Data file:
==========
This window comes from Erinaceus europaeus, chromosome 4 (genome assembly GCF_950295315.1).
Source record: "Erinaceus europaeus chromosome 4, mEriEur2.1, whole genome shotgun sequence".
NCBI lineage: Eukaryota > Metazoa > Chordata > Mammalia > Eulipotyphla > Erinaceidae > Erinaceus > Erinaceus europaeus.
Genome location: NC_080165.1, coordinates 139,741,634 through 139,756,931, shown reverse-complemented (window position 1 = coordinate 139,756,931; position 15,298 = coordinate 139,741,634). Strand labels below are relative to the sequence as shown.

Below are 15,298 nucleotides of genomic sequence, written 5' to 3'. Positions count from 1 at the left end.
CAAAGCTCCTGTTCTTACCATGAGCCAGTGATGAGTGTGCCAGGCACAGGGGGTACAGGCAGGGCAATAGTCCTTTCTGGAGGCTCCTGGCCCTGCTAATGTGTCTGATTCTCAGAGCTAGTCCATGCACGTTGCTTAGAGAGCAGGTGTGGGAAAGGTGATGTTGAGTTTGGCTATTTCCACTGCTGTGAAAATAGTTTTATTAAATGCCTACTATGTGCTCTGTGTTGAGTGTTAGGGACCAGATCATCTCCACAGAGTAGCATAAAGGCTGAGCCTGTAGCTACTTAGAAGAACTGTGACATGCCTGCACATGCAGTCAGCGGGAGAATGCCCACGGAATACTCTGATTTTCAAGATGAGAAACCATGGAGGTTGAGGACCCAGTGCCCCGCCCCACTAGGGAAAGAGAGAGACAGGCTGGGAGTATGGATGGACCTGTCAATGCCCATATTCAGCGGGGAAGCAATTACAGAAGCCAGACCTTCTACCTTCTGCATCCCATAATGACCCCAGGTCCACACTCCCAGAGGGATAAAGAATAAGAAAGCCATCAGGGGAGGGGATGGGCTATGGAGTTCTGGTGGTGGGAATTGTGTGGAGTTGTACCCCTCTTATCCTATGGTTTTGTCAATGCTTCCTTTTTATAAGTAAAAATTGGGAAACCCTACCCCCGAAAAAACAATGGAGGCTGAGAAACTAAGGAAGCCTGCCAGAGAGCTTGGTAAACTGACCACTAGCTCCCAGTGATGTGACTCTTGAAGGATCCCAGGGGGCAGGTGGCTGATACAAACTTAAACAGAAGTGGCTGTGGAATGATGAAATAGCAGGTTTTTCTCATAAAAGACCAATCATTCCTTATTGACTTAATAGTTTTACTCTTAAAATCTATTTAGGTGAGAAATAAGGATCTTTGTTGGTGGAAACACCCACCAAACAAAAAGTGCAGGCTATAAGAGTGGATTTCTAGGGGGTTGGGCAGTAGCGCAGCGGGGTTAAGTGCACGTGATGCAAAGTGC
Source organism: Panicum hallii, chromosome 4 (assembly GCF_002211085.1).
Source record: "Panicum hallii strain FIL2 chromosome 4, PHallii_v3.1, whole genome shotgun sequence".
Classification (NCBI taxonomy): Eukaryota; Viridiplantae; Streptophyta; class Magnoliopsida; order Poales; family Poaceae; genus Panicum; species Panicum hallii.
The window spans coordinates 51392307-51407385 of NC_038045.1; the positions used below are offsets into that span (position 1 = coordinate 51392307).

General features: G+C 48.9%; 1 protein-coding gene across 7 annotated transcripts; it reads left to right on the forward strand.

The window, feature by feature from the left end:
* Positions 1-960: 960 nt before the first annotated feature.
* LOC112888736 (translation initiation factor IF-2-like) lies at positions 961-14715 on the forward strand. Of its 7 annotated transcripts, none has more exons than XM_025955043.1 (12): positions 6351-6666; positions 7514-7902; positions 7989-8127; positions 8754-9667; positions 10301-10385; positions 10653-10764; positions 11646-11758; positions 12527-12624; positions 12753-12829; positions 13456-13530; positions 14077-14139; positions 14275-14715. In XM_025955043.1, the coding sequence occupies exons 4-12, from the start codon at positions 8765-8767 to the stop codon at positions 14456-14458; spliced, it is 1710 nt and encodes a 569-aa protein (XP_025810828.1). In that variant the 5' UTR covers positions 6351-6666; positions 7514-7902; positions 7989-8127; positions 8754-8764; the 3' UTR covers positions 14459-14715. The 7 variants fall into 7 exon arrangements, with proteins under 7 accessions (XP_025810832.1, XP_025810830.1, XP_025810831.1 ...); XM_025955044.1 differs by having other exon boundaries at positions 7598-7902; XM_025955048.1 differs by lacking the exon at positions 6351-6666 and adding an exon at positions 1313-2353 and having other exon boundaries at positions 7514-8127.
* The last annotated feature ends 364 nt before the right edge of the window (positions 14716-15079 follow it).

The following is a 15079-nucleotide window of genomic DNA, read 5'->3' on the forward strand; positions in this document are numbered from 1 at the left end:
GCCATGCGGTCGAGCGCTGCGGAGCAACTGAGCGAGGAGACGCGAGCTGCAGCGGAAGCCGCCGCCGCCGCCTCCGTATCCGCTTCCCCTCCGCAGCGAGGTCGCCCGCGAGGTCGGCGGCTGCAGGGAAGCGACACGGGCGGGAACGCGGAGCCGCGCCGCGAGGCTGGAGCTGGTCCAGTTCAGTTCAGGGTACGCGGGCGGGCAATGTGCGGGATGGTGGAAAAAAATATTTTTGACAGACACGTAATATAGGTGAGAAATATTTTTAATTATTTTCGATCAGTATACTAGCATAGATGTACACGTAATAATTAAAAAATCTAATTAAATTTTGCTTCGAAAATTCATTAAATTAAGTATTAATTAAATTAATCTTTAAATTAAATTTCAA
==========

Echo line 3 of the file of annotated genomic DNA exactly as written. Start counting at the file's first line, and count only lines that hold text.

NCBI lineage: Eukaryota > Metazoa > Chordata > Mammalia > Eulipotyphla > Erinaceidae > Erinaceus > Erinaceus europaeus.